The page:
Q: My uncle is almost legally blind and my aunt has early onset Alzheimer’s but presents well, can their daughter get POA?
A: Unfortunately, that would not be a good idea and may create a whole host of problems down the line. You are better off petitioning the court for guardianship.
Legal blindness in no way affects competency to do planning documents like a power of attorney. So under the facts you describe, assuming he is otherwise competent the uncle would be well advised to reach out to an attorney and get planning documents in place. There are additional safeguards an attorney may take when preparing documents for visually impaired persons, but my firm and most other estate planners have certainly encountered this with no issue at all.
As far as planning for someone with early onset Alzheimers, "it depends." If the planner waited too long and is no longer capable of understanding their affairs or designating an agent, the only option may be guardianship. However, an online post cannot make this kind of judgment call. The best practice is to get the advice of the person's health care provider who should be able to say whether they are capable of preparing planning documents. If the answer is "no, she is not capable of understanding her affairs or designating an agent" the family may consider guardianship (though it is an expensive and time consuming process). If the answer is "yes, she is capable at this time of understanding her affairs and naming an agent" then it may still be possible to prepare a power of attorney although it would be prudent to act quickly before a mental condition further deterioriates.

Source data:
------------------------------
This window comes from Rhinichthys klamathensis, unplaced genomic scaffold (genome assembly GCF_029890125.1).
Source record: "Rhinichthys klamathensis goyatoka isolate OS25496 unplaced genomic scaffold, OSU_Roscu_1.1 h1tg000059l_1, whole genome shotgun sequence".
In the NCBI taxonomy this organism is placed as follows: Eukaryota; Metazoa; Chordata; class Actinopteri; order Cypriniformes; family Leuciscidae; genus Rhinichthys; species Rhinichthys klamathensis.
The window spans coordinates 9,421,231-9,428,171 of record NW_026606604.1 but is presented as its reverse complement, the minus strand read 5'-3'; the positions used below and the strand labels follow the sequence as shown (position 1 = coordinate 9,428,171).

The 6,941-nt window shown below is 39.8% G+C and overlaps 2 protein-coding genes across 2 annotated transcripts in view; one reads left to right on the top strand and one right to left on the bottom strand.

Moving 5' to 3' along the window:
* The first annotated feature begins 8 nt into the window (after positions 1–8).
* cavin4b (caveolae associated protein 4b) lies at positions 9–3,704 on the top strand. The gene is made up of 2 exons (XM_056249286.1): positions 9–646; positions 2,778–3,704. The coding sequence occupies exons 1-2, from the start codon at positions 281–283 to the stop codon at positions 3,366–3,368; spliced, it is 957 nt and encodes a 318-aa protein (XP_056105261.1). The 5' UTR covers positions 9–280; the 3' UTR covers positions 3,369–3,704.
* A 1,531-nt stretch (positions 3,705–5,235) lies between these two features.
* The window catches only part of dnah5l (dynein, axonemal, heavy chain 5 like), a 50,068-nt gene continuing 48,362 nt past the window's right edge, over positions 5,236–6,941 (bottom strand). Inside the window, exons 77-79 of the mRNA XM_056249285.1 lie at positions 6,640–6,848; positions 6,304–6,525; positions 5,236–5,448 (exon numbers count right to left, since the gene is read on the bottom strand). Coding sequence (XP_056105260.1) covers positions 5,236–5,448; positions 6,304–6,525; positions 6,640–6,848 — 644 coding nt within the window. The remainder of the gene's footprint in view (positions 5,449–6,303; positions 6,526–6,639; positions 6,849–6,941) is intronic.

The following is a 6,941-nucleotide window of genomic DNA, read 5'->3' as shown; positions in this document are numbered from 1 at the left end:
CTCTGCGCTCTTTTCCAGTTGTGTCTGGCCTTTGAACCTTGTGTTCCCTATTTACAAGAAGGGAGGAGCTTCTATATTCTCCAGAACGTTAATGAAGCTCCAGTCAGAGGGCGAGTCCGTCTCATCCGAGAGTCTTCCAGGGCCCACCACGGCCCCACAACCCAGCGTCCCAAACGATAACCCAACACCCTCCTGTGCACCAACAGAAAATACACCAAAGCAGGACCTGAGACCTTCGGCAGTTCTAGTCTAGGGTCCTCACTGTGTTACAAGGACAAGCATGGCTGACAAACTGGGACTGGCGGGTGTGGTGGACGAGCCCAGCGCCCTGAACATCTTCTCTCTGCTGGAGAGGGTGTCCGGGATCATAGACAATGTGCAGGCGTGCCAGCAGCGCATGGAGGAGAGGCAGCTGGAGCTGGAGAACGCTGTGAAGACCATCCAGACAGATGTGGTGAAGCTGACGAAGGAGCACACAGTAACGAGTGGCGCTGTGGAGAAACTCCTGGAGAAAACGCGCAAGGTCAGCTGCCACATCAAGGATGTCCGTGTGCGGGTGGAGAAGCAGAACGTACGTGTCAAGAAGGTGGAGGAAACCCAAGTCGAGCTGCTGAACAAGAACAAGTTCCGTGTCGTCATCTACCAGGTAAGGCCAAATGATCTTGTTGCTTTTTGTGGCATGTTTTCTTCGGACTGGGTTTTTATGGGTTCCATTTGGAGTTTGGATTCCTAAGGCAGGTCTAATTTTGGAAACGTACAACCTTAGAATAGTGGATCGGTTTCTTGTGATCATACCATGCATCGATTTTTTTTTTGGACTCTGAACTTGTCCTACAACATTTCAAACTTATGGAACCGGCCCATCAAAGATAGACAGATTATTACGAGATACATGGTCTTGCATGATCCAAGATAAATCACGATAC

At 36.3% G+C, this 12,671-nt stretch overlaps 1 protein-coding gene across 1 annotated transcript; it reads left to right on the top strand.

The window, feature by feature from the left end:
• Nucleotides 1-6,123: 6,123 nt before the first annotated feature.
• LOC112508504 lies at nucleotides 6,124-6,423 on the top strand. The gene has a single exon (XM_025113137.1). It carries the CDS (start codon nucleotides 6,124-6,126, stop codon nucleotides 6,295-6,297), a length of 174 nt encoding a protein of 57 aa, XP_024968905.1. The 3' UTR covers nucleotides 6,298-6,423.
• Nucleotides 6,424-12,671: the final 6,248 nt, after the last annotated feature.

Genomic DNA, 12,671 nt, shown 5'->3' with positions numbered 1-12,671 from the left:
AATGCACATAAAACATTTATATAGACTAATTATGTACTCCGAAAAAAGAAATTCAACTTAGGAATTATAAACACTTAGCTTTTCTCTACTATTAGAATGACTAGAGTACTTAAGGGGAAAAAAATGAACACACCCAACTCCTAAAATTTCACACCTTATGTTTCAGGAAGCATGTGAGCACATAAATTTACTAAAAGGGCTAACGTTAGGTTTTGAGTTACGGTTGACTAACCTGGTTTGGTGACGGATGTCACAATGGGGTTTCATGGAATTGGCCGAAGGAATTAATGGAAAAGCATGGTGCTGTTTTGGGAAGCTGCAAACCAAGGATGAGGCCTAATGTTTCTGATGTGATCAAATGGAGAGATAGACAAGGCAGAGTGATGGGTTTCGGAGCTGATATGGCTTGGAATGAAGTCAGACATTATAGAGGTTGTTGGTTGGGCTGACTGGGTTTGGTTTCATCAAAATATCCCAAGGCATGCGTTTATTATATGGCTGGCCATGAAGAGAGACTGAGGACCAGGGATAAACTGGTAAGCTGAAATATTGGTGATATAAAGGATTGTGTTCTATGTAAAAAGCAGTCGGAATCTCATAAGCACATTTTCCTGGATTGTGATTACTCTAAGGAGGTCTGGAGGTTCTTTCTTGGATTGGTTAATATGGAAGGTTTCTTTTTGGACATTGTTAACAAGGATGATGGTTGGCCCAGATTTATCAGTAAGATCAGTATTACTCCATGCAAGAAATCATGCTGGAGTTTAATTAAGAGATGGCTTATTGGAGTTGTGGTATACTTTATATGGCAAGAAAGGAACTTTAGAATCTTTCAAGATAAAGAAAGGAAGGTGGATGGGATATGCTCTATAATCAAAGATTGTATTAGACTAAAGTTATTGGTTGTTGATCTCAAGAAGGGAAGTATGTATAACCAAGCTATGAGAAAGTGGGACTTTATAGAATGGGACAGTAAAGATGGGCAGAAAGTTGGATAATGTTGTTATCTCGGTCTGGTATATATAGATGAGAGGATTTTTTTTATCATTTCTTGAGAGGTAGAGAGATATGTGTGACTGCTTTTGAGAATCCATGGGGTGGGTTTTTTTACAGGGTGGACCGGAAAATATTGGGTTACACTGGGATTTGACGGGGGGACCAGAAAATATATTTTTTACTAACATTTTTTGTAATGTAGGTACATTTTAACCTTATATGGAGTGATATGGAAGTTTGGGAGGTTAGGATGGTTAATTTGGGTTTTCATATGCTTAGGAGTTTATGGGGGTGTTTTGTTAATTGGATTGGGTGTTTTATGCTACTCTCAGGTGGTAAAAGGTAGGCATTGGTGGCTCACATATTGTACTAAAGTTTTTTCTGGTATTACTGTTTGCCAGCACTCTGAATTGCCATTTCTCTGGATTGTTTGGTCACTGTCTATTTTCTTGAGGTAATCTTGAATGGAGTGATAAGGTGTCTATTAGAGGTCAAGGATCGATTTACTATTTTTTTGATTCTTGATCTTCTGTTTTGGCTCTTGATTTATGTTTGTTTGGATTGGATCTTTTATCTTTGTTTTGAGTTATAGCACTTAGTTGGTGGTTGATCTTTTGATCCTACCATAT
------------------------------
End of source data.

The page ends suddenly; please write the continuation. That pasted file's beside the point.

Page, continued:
Great caution should be exercised whenever a person with advanced age or disability needs/wants to plan. A competent estate planning attorney should be able to sit down with the planner and either draw up planning documents with appropriate safeguards in place or tell the family that guardianship is the only option in that particular situation. It is not usually feasible for an online post to gauge whether someone is capable or not.
While not legal advice, I hope that this helps.
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